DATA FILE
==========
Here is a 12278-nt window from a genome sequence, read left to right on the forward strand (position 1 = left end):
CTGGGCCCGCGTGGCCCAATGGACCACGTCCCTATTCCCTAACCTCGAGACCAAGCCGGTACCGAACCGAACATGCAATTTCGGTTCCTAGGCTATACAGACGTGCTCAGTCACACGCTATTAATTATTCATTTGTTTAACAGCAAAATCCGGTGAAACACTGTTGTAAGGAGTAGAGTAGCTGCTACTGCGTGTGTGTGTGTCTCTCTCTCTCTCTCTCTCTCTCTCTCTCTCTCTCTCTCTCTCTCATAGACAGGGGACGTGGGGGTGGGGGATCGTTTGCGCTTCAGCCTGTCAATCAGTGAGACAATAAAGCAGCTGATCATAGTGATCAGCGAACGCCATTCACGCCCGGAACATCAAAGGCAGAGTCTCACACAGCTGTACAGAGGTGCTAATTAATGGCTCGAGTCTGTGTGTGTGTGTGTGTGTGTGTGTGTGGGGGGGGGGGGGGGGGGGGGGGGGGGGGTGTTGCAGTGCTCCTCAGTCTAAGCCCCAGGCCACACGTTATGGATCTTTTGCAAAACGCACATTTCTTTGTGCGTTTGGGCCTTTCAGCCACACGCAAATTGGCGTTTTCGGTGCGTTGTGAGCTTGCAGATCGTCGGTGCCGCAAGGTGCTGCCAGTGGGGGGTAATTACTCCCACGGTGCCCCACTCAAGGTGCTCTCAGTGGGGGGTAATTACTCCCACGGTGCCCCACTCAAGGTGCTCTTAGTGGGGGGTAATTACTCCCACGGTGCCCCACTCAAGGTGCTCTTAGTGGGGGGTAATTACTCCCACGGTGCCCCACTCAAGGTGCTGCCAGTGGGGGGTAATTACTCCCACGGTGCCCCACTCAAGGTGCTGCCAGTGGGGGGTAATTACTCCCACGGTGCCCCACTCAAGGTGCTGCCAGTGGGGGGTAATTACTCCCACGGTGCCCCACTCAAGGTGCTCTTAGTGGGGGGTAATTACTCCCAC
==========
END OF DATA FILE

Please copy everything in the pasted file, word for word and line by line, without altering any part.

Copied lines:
Here is a 12278-nt window from a genome sequence, read left to right on the forward strand (position 1 = left end):
CTGGGCCCGCGTGGCCCAATGGACCACGTCCCTATTCCCTAACCTCGAGACCAAGCCGGTACCGAACCGAACATGCAATTTCGGTTCCTAGGCTATACAGACGTGCTCAGTCACACGCTATTAATTATTCATTTGTTTAACAGCAAAATCCGGTGAAACACTGTTGTAAGGAGTAGAGTAGCTGCTACTGCGTGTGTGTGTGTCTCTCTCTCTCTCTCTCTCTCTCTCTCTCTCTCTCTCTCTCTCTCATAGACAGGGGACGTGGGGGTGGGGGATCGTTTGCGCTTCAGCCTGTCAATCAGTGAGACAATAAAGCAGCTGATCATAGTGATCAGCGAACGCCATTCACGCCCGGAACATCAAAGGCAGAGTCTCACACAGCTGTACAGAGGTGCTAATTAATGGCTCGAGTCTGTGTGTGTGTGTGTGTGTGTGTGTGTGGGGGGGGGGGGGGGGGGGGGGGGGGGGGTGTTGCAGTGCTCCTCAGTCTAAGCCCCAGGCCACACGTTATGGATCTTTTGCAAAACGCACATTTCTTTGTGCGTTTGGGCCTTTCAGCCACACGCAAATTGGCGTTTTCGGTGCGTTGTGAGCTTGCAGATCGTCGGTGCCGCAAGGTGCTGCCAGTGGGGGGTAATTACTCCCACGGTGCCCCACTCAAGGTGCTCTCAGTGGGGGGTAATTACTCCCACGGTGCCCCACTCAAGGTGCTCTTAGTGGGGGGTAATTACTCCCACGGTGCCCCACTCAAGGTGCTCTTAGTGGGGGGTAATTACTCCCACGGTGCCCCACTCAAGGTGCTGCCAGTGGGGGGTAATTACTCCCACGGTGCCCCACTCAAGGTGCTGCCAGTGGGGGGTAATTACTCCCACGGTGCCCCACTCAAGGTGCTGCCAGTGGGGGGTAATTACTCCCACGGTGCCCCACTCAAGGTGCTCTTAGTGGGGGGTAATTACTCCCAC